My recommendation is that you grab this book as soon as you possibly can, if you really want to find out more about CECS, whether your Border displays symptoms and how to best manage them.

Of course, and as ever, I shall welcome any comment and thoughts about this book, that you may want leave below. Share your opinions, and I shall reply to each and every of you as soon as I possibly can.


Title:      Understanding Canine Epileptoid Cramping Syndrome

Author: Stacey Firth

Available from: Amazon

Price:    approx. £8

My rating: 4.9 out of 5 – Excellent Reading!!!

Understanding CECS

If you are interested in CECS, you may also want to read these articles:




  1. // Reply

    Hi Giulia,
    This was a very interesting article on this disease. Personally, I own shelties and not terriers, but I do know someone who owns one. I haven’t heard them speak of this, but you never know.
    I’m going to forward your article for sure. Prevention could be very important.

    1. // Reply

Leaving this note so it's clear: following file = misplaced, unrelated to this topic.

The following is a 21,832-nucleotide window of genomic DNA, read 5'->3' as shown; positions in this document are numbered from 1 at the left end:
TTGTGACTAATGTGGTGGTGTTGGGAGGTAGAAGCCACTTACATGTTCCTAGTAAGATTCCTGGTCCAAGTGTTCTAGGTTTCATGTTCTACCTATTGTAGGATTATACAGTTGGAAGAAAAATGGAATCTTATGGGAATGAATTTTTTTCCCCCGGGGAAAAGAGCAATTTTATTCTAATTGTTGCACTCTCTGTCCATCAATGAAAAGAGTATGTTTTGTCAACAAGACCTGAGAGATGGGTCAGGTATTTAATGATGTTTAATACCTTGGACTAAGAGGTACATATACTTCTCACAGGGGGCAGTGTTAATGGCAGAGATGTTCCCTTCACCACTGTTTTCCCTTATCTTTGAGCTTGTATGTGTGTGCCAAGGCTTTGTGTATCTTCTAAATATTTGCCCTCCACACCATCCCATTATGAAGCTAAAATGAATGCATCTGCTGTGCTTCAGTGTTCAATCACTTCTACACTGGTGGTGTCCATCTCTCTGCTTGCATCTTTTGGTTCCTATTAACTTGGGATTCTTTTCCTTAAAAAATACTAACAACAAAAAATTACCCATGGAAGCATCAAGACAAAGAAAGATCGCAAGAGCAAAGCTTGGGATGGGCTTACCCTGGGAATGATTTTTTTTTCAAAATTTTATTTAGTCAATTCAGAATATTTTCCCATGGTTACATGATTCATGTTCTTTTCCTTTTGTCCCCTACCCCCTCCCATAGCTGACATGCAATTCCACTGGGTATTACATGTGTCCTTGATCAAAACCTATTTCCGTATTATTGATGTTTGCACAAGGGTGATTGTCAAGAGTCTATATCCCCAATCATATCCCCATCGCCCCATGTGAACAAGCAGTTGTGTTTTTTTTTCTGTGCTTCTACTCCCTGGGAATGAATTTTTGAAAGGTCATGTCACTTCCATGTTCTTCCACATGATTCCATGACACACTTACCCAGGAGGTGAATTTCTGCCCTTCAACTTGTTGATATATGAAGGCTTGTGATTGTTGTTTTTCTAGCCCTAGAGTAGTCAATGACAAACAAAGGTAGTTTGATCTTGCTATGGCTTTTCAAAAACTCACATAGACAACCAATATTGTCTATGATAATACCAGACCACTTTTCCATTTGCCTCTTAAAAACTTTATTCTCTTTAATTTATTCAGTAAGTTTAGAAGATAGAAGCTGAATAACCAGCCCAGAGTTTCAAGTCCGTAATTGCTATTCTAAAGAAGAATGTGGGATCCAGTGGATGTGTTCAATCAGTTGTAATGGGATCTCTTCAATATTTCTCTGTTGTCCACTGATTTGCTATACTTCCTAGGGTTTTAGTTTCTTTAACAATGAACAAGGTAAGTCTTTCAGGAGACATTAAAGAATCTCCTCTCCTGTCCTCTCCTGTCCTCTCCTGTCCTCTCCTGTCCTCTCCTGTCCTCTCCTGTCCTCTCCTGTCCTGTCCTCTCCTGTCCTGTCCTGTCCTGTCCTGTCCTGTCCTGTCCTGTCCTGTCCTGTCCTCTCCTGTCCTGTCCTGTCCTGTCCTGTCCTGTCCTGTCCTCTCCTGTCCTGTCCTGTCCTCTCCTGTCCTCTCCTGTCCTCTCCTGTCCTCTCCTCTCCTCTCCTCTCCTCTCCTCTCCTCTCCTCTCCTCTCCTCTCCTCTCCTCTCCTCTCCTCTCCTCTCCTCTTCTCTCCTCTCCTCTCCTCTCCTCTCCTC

Thank you ever so much Suzanne. You are so right, you never know, especially as Spike’s Disease may develop in Borders at a later stage of their life. Hopefully it won’t be the case for your friends’ Borders. My Indy, as you may have read, has had many ailments and even more severe conditions, but he’s never displayed signs of CECS. Yet, I found the book most helpful particularly when it comes to finding out how different foods can affect your dog’s body. I found it all fascinating and an eye opener at the same time.
      Thank you for taking the time to leave your comment, and hope to see you soon again 🙂

  2. // Reply

    Hi there
    I just wanted to say what a fab website you have here
    I have a five year old border terrier bitch who has had more than her fair share of problems but most definitely suffers from spikes. It is frightening when it happens but we find the symptoms disappear almost as quickly as they arrive.